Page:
DIY Sarah

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Garden Update

I’m afraid it’s all a bit sad. The garden is done and ready for the winter.

The cherry tree is bereft of leaves and showing it’s creapy hand once again.
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The asters and annuals are done and slowly dying back.
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The Spirea is tinged with yellow and it is only a matter of time before she returns to a mound a leafless twigs.
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On the up-side, the pachesandra is doing wonderfully and has really thrived next to the driveway.
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My little vegitable garden has been piled with leaves which will break down and be turned into the soil come spring. I also used the leaves to attempt to insulate the window-boxes full of my perennial herbs. They should be fine in the cold but the leaves should prevent too much frost heave.
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The yard is once again full of leaves so there should be plenty more for insulating the fragile plants.

Stefan has turned off the hose and started up the snow-blower. He gave the grass a final short cut and we are ready for winter. I just hope spring comes quickly. In the mean time, it’s time for planning.

The garden did quite well this year. My roma tomatoes were over-abundant and I had a good slicing tomato plant and one good cherry tomato plant. I think the compost I added in the spring to the area where the carrots went really did wonders for the tomatoes. I’ll do that again to the whole garden this spring. Here’s my list for next year:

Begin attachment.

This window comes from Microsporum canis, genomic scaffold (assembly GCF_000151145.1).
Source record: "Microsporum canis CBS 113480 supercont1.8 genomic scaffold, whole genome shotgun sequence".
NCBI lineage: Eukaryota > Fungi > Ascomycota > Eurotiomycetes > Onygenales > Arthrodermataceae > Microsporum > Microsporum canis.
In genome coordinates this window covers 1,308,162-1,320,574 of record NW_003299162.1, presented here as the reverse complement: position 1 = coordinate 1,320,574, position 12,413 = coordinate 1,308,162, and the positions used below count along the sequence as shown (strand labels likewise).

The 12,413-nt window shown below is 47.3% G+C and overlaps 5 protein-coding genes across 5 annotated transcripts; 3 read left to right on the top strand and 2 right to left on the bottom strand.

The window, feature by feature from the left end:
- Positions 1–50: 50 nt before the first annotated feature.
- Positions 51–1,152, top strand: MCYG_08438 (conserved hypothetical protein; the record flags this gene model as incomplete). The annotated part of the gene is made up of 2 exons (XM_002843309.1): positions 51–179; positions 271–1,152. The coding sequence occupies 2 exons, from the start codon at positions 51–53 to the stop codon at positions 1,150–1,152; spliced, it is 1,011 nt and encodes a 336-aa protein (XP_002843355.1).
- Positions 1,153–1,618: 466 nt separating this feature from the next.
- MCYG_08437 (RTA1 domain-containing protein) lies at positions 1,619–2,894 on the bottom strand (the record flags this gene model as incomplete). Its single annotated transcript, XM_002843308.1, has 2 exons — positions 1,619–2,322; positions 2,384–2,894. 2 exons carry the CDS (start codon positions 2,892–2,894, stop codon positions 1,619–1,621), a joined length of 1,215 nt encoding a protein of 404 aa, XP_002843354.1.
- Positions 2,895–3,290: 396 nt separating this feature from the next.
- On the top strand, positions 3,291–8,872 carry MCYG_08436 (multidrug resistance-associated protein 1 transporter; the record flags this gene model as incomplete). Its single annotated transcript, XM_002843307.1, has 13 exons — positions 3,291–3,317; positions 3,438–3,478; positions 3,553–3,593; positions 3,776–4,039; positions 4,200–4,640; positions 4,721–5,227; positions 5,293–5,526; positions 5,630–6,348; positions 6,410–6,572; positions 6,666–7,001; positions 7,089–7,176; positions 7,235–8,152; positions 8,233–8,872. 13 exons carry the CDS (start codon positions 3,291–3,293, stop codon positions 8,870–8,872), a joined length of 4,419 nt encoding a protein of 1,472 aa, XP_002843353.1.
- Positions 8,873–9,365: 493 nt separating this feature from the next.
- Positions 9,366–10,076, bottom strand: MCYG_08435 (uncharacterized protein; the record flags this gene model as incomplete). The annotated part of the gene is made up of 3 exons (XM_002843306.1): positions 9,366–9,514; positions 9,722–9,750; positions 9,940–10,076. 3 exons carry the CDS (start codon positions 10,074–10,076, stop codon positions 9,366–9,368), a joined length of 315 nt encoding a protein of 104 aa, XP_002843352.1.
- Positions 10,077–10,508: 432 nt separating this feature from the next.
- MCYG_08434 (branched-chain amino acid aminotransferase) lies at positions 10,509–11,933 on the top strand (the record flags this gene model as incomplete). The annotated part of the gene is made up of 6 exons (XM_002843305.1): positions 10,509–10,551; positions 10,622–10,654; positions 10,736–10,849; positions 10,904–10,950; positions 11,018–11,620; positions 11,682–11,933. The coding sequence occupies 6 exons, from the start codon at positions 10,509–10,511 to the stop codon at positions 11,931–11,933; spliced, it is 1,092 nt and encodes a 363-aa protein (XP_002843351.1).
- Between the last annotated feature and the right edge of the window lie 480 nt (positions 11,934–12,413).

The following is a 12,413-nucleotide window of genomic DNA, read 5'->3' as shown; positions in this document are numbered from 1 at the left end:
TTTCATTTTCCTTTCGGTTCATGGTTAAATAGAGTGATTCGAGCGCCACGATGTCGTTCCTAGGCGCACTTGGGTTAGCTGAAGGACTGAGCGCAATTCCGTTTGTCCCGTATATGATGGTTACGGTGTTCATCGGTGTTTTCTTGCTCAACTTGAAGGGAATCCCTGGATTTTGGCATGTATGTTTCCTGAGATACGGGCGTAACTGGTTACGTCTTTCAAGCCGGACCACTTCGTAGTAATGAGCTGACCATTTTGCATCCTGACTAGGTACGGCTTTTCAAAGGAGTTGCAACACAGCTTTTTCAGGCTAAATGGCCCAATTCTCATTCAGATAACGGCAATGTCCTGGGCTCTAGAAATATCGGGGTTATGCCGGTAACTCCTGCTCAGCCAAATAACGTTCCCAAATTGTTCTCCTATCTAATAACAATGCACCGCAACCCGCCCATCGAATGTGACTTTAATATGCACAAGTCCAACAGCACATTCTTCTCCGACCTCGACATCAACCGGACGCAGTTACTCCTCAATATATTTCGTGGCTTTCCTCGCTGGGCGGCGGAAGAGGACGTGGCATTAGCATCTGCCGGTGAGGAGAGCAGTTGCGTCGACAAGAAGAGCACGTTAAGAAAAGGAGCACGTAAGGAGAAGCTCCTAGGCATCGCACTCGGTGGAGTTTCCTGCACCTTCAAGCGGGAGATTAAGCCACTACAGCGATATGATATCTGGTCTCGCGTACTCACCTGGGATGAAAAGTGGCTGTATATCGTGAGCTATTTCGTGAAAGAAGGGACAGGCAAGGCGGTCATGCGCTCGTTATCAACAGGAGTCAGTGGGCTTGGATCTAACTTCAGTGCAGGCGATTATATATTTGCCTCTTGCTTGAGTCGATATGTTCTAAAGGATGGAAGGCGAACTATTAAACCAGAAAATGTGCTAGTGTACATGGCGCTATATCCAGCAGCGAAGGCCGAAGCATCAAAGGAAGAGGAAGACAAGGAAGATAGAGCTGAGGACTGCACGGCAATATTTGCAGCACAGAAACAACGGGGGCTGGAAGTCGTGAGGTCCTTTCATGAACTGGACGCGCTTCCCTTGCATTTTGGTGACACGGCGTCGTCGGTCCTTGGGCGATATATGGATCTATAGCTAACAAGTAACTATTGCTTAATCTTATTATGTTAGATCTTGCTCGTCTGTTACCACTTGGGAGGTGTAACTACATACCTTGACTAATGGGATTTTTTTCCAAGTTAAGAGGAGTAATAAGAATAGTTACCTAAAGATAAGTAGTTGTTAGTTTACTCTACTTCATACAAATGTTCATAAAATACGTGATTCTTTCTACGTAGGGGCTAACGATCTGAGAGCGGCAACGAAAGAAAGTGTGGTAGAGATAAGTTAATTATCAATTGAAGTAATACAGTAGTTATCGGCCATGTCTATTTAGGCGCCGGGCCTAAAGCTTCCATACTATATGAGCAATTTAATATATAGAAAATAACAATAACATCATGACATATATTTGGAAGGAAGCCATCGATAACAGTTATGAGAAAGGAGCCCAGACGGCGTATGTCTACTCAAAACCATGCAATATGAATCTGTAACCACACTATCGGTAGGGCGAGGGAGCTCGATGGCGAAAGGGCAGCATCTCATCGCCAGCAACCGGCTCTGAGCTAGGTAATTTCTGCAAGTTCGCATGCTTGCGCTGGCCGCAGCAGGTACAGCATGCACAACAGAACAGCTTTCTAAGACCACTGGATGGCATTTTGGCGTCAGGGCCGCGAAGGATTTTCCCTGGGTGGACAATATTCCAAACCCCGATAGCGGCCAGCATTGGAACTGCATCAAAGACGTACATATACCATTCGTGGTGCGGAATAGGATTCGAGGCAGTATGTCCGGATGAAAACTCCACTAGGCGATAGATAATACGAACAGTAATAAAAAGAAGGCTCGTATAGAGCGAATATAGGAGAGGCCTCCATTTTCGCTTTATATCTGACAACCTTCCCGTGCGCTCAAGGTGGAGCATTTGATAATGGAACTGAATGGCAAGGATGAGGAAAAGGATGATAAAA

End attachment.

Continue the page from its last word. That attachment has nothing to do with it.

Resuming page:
Carrots
Leeks
Roma Tomatoes
Slicing Tomato
Cherry tomato
Cucumber
Butternut Squash
Zucchini
Summer squash
Lettuce
spinach
Sweet peas

I’m thinking I might try to plant the sweet peas where the tomatoes will go. They stopped producing so early that I think I can get a sweet pea season done before I transplant my tomatoes out. I’m planning on adding a garden arch to grow the cucumbers on. I’m going to try to start them indoors this year. I had a hard time keeping the seedlings alive – something was eating them. Same with the summer squash and zucchini. The lettuce I grew last year was bitter and not very good. I’m thinking of trying spinach and harvesting the baby lettuce leaves when they are still just sprouts. I may also try a romaine. My mother has had good luck with that.

The leeks are new but I think they will be something interesting to try. I’ve also considered radishes. I read somewhere that if you plant the radishes early and then plant the carrots after them, they loosen up the soil nicely. I just don’t know that we would eat the radishes. They are good in a salad but not my favorite nor Stefan’s.

I’m really hopping for a better cucumber crop and a better sweet pea crop this year. And I’d like to get one Zucchini! I dont’ know about expanding the garden but I’m planning on really packing it tight and doing some work to define the space a little better. Perhaps some plant markers and certainly a wider path down the middle. Getting rid of the giant pile of bricks would help too but that’s probably not gonna happen this year.

I’d also like to do hanging baskets in the front. They are quite shaded so I’ll have to figure something out. I love the look of boston ferns. They hold up pretty well and they look so period I just don’t know if I have enough sun.

I’ll do zinnias, of course, and I have my gladiolas which I’m planning on putting into some large pots. My marygolds did great this year as well so I’ll probably do those again. I think those seeds were from Dollar Tree! I won’t be able to get rid of the morning glories if I wanted to so we’ll have those again. I’m already looking forward to spring..not a good sign 🙂

Sarah

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Garden

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  1. 11/21/2013 | 1:16 pm Permalink

    We are covered in leaves as well but it is 80 degrees.

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